Many procedures for network-data collection bear the risk of producing inconsistent information. In a questionnaire, for instance, the two actors of a dyad may disagree about the existence of a tie between them, or respondents' reports of perceived social networks may be incongruent.
While this is often considered a problem of measurement accuracy, inconsistent data is fundamentally different from erroneous or incomplete data, because it may actually represent additional information about the content of relationships. Consequently, inconsistency should not necessarily be eliminated (e.g., using complete-case or available-case analysis), but exploited where possible.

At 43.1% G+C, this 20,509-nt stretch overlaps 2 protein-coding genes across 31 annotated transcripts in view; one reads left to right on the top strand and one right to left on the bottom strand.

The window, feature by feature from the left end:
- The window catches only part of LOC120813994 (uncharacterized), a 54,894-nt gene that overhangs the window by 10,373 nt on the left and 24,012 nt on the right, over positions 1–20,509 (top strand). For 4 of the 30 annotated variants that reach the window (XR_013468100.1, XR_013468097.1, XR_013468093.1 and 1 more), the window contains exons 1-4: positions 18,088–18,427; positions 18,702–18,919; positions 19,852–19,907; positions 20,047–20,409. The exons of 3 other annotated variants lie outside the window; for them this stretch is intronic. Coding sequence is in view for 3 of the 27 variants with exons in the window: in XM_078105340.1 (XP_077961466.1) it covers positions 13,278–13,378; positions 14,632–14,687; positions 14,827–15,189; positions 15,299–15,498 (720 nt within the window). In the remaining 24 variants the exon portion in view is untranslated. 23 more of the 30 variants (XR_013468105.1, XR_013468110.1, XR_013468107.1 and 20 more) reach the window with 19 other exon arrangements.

We investigate sources and types of inconsistencies as well as means to make sense of, or at least identify the degree or relevancy of inconsistency. In particular, we are interested in:
* hypothesis generation based on patterns of inconsistency.